As a wing moves through the air, the airfoil is inclined to the
flight direction at an angle.
The angle between the chord line
and the flight direction is called the angle of
attack and has a large effect on the
generated by the wing.
The magnitude of the drag generated
by an object
of the object and how it moves
through the air. For thin airfoils, the drag is
nearly constant at small angles (+/- 5 degrees). As the angle
increases above 5 degrees, the drag quickly rises because of
increased frontal area and increased
thickness. As an object moves through the air, air
to the surface. This creates a layer of air near the
surface called a boundary layer which, in effect, changes
the shape of the object. The flow reacts to the edge of the boundary
layer just as it would to the physical surface of the object. To make
things more confusing, the boundary layer may lift off or "separate"
from the body and create an effective shape much different from the
When the boundary layer separates, the wing is said to
be stalled and
both drag and
become unsteady. Determining the drag is very difficult under stalled
On the slide, the flow conditions for two airfoils are shown on
the left. The shape of the two foils is the same; the lower foil is
inclined at ten degrees to the incoming flow, while the upper foil is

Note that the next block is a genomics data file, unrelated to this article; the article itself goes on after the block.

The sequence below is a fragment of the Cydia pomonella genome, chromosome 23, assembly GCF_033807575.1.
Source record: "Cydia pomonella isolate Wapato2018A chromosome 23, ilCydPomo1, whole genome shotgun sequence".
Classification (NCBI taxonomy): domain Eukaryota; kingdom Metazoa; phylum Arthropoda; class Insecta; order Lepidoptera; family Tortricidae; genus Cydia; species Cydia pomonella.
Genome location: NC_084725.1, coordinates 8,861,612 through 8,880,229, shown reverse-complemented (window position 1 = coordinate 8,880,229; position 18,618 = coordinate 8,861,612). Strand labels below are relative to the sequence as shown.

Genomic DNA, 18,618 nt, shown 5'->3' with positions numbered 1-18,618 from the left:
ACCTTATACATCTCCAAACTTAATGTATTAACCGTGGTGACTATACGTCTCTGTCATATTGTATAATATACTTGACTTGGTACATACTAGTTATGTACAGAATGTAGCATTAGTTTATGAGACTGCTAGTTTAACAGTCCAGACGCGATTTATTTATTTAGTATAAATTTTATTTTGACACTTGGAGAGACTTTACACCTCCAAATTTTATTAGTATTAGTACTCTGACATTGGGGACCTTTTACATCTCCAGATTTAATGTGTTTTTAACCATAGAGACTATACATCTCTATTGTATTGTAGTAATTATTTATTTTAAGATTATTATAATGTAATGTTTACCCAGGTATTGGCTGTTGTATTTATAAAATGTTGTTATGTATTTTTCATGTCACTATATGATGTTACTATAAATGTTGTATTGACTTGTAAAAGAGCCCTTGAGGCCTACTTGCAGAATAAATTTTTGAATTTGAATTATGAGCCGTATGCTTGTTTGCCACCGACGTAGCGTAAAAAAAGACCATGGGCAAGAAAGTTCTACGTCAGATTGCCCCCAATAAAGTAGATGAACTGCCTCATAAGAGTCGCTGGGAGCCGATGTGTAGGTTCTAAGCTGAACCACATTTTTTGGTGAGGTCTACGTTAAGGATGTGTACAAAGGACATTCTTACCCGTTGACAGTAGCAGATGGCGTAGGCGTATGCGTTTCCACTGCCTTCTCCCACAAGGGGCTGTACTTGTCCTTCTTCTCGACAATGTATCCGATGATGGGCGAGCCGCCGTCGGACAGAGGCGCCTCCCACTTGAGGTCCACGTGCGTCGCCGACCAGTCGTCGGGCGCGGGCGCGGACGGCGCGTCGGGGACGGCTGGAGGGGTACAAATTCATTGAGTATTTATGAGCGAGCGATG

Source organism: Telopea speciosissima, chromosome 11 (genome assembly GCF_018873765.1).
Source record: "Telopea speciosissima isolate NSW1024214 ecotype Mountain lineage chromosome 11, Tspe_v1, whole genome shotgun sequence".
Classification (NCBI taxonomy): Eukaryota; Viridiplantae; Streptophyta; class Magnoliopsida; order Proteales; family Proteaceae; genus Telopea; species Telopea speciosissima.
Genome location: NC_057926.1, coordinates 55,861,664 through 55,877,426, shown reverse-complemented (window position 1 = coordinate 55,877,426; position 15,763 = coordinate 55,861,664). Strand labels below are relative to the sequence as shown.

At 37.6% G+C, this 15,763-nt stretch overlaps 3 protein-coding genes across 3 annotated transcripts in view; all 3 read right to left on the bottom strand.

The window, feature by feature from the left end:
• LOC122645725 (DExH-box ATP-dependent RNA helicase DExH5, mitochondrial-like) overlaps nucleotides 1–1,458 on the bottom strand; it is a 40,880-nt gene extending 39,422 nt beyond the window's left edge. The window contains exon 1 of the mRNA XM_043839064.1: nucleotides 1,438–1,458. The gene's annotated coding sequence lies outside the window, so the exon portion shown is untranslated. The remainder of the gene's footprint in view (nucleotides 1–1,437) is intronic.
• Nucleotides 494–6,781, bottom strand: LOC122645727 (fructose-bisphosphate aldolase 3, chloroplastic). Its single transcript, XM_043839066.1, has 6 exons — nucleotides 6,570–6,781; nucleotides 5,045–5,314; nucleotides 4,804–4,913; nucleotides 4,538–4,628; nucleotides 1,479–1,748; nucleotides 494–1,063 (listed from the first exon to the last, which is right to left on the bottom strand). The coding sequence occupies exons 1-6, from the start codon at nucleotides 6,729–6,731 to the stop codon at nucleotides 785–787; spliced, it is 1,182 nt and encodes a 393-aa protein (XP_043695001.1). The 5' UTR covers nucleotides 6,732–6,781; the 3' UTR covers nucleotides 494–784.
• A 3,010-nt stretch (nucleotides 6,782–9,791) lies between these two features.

inclined at twenty degrees. On the upper foil, the boundary layer has
separated and the wing is stalled. Predicting the stall point,
the angle at which the wing stalls, is very difficult mathematically.
Engineers usually rely on wind tunnel
tests to determine the stall point. But the test must be done very
carefully, matching all the important similarity
parameters. of the actual flight hardware.
The plot at the right of the figure shows how the drag varies with
angle of attack for a typical thin airfoil. At low angles, the drag is
nearly constant. Notice on this plot that at zero angle, a small
amount of drag is generated because of skin friction and the airfoil
shape. At the right of the curve, the drag changes rather abruptly
and the curve stops. In reality, you can set the airfoil at any angle
you want. However, once the wing stalls, the flow becomes highly
unsteady and the value of the drag changes rapidly with time.
Because it is so hard to measure such flow conditions, engineers
usually leave the plot blank beyond wing stall.
Since the amount of drag generated at zero angle and the location
of the stall point must usually be determined experimentally,
aerodynamicists include the effects of inclination
in the drag coefficient.
But this presents an additional problem.
There is another factor which affects the amount of drag produced
by a finite wing. The effect is called
or drag due to lift. The flow around the wing tips of a finite wing
create an "induced" angle of attack on the wing near the tips.
As the angle increases, the lift
coefficient increases and this changes the amount of the induced
drag. To separate the effects of angle of attack on drag, and drag
due to lift, aerodynamicists often use two wing models. The wing model
to determine angle of attack effects is long and thin, and may span the
entire tunnel to produce a "two-dimensional" airfoil. Another model is
used to determine the effects of the wing tips on the drag.
You can further investigate the effect of angle of attack and the other
factors affecting drag by using the
FoilSim III Java Applet.
You can also
your own copy of FoilSim to play with
Factors that Affect Drag:
- Beginner's Guide Home Page